Please take a moment to visit Glassdoor and post a review about your work experience over the last 90 days. This feedback will help us attract talented new employees (just like you!) who will help our company grow. Spend no more than 15 minutes on this. Remember all feedback is anonymous.
Your Glassdoor reviews are candid snapshots of how people feel about your company. Censoring people will backfire—and will only make them angrier.
Glassdoor reviews are 100 percent anonymous, so employees shouldn’t be scared of writing something genuine, getting caught, and being punished for what they’ve written. And of course, don’t try to piece together who said what in your reviews. That’s no good for anyone.
3. Respond to reviews.
Whether your reviews are positive or negative, it’s important to take the time to respond so people can see you’re actually reading, listening, and most importantly, making changes.
To make it easy, subscribe to Company Alerts, a tool that notifies you about new company reviews, employee satisfaction scores, and CEO approval ratings, so you can respond right away.
- Visit your Employer Center and choose how frequently you want to get alerts. Click on Settings > Email Preferences > Save Changes.
- A window will pop up where you can confirm the type of content you want and where the email address alerts should be sent to. Then click Save Changes.
Not sure how to respond to critical reviews? Let’s take a look at a review that appeared on finder’s profile:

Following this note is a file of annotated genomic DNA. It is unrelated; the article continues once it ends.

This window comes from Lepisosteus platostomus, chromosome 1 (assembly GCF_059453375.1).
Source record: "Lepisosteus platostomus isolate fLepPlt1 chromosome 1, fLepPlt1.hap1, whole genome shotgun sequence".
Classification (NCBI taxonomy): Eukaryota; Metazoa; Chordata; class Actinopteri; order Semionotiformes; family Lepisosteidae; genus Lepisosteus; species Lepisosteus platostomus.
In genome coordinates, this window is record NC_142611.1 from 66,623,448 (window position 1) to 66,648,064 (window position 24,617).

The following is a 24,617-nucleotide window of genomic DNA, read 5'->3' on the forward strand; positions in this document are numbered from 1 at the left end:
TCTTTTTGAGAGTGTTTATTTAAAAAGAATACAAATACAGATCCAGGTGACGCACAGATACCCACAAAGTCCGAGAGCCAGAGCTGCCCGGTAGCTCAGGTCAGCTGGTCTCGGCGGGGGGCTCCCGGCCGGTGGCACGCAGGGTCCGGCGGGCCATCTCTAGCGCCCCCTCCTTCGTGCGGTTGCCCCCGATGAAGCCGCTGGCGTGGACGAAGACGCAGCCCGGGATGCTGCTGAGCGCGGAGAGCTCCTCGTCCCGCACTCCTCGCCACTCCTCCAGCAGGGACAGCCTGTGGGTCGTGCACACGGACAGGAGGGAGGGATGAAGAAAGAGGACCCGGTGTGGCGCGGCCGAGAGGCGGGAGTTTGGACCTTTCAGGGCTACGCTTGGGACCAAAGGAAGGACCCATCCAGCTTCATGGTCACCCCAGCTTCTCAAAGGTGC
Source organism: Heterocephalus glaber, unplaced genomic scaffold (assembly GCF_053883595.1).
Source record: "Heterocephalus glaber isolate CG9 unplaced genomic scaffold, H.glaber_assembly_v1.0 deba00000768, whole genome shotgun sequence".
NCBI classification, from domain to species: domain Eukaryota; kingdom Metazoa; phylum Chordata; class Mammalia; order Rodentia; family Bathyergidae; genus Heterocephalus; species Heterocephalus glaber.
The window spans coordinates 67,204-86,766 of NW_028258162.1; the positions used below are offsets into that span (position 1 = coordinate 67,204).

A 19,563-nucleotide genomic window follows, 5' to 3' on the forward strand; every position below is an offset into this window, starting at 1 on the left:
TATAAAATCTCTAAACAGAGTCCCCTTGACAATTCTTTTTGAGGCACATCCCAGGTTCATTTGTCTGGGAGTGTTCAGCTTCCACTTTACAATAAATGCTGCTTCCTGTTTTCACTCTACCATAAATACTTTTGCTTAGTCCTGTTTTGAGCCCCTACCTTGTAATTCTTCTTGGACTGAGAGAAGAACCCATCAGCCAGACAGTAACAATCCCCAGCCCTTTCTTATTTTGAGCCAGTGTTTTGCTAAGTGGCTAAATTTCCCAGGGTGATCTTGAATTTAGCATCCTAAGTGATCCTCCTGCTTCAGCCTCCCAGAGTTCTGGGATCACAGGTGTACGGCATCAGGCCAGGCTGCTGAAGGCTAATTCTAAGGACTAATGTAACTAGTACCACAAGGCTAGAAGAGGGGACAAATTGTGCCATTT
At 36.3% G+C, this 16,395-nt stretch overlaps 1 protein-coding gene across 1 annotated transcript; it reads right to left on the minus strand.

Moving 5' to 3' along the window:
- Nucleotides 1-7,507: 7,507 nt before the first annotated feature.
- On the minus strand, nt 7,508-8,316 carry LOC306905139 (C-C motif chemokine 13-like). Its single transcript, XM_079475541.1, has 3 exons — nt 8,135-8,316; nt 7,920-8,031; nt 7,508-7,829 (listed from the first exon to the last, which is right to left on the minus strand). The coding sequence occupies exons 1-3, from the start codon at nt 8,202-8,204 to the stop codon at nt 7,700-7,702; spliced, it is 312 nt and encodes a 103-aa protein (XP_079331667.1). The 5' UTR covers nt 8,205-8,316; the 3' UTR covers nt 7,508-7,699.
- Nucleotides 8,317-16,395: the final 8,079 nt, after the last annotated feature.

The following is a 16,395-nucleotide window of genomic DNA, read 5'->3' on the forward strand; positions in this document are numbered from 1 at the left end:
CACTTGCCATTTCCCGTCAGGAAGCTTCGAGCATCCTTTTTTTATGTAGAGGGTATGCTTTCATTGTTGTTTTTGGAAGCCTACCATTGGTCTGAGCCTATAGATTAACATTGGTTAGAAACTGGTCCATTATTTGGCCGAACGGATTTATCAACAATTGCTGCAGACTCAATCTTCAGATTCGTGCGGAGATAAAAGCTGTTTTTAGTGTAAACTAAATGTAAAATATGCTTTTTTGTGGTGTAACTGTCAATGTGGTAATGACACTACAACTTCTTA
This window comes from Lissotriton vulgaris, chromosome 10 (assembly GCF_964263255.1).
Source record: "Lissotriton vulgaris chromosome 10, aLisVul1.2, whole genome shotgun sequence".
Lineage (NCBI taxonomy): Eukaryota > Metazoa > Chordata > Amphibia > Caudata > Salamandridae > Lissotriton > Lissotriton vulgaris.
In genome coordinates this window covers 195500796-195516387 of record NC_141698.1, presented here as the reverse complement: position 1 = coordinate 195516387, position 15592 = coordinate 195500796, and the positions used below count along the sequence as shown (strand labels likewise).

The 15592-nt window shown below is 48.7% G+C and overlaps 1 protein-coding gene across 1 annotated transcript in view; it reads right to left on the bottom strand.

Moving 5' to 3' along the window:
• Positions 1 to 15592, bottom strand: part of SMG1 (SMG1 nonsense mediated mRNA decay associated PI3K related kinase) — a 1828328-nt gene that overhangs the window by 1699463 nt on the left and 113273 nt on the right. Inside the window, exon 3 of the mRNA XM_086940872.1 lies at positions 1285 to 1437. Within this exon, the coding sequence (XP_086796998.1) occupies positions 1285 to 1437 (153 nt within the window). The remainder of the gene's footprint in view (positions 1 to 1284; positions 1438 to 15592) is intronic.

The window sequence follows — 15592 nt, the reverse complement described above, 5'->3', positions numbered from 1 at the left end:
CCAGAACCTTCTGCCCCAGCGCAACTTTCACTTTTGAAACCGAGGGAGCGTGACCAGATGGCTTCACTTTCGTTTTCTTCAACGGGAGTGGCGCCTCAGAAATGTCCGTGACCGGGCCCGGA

Now, check out Brodsky’s response.
There are a few key things you can learn here.
Apologize for that person’s experience and thank them for taking the time to share their thoughts. The fact that someone spent the time to go to Glassdoor, type in your company name, and review you is huge. It shows that they truly care about their experience with your business. So keep that in mind as you craft your response.
Be direct and specific.
Instead of writing a canned response, Brodsky shows that he read the review thoroughly by addressing the writer’s specific complaints, point by point. Leave no part of the review unturned.
Correct any misconceptions.
Brodsky gently but directly addresses facts that the reviewer got wrong so that readers won’t get the wrong idea about finder. But he does it in a way that focuses on facts instead of emotions.
Try to take the conversation offline.
Brodsky encourages the reviewer to talk to management so they can fix the issue. Another strategy you can use is to suggest that the employee contacts your leadership team at a specific email address to take the discussion offline. This will enable you to give your employee a more actionable type of response.
4. Take the feedback you get seriously.
Responding to Glassdoor reviews can show job seekers—and employees—that you take feedback seriously and care about your team’s happiness. Encourage the team to share their honest opinions, and use the feedback to make your business—and the next review you get—way better.
Jon Brodsky, a country manager at finder, a personal finance comparison website, knows feedback can improve his company, even if it comes off as harsh.
“I make it a priority to read each comment posted on finder’s Glassdoor and will absolutely take on board feedback that is constructive and warranted. It has helped us streamline some HR processes and broaden training opportunities,” he explains.